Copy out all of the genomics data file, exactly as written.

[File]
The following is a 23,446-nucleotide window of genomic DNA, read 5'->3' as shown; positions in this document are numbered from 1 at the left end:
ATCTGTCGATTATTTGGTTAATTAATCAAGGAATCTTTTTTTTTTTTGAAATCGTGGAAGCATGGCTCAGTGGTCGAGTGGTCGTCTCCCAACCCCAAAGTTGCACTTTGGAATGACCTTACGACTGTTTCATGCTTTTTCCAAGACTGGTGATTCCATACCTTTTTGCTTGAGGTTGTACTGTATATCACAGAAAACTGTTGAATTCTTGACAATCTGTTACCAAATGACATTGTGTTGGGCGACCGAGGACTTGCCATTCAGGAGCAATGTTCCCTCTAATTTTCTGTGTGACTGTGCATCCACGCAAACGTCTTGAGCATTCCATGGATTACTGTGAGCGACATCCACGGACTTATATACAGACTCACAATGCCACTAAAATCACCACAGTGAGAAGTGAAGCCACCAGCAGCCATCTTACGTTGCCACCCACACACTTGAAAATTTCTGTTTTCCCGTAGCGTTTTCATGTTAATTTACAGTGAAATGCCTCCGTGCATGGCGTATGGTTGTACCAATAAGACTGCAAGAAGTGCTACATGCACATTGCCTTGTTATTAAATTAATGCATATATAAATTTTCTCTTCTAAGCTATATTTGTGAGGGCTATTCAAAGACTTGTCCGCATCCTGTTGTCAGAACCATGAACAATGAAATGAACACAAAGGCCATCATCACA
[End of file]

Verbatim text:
The following is a 23,446-nucleotide window of genomic DNA, read 5'->3' as shown; positions in this document are numbered from 1 at the left end:
ATCTGTCGATTATTTGGTTAATTAATCAAGGAATCTTTTTTTTTTTTGAAATCGTGGAAGCATGGCTCAGTGGTCGAGTGGTCGTCTCCCAACCCCAAAGTTGCACTTTGGAATGACCTTACGACTGTTTCATGCTTTTTCCAAGACTGGTGATTCCATACCTTTTTGCTTGAGGTTGTACTGTATATCACAGAAAACTGTTGAATTCTTGACAATCTGTTACCAAATGACATTGTGTTGGGCGACCGAGGACTTGCCATTCAGGAGCAATGTTCCCTCTAATTTTCTGTGTGACTGTGCATCCACGCAAACGTCTTGAGCATTCCATGGATTACTGTGAGCGACATCCACGGACTTATATACAGACTCACAATGCCACTAAAATCACCACAGTGAGAAGTGAAGCCACCAGCAGCCATCTTACGTTGCCACCCACACACTTGAAAATTTCTGTTTTCCCGTAGCGTTTTCATGTTAATTTACAGTGAAATGCCTCCGTGCATGGCGTATGGTTGTACCAATAAGACTGCAAGAAGTGCTACATGCACATTGCCTTGTTATTAAATTAATGCATATATAAATTTTCTCTTCTAAGCTATATTTGTGAGGGCTATTCAAAGACTTGTCCGCATCCTGTTGTCAGAACCATGAACAATGAAATGAACACAAAGGCCATCATCACA